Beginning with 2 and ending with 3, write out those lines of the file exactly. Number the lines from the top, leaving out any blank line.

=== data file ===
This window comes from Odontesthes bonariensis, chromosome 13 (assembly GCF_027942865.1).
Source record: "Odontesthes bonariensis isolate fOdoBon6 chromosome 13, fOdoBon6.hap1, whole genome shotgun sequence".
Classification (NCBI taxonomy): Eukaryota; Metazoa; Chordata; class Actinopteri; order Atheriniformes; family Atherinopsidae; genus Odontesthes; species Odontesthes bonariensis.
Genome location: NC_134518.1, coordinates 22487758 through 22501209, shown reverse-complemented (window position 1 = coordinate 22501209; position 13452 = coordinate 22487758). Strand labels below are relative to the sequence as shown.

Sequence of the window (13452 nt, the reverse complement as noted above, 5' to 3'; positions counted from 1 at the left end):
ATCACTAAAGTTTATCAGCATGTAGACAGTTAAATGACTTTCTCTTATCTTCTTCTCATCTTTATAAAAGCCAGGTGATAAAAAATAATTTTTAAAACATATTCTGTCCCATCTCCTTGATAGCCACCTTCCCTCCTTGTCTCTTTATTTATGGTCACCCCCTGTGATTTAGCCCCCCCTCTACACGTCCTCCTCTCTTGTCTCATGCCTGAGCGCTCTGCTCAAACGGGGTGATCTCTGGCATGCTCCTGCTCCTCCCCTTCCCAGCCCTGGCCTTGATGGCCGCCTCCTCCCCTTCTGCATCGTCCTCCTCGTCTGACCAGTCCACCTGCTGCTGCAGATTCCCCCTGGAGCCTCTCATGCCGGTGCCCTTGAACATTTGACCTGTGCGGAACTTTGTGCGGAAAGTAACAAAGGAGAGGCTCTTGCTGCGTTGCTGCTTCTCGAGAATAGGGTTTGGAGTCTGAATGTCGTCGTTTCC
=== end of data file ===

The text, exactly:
Source record: "Odontesthes bonariensis isolate fOdoBon6 chromosome 13, fOdoBon6.hap1, whole genome shotgun sequence".
Classification (NCBI taxonomy): Eukaryota; Metazoa; Chordata; class Actinopteri; order Atheriniformes; family Atherinopsidae; genus Odontesthes; species Odontesthes bonariensis.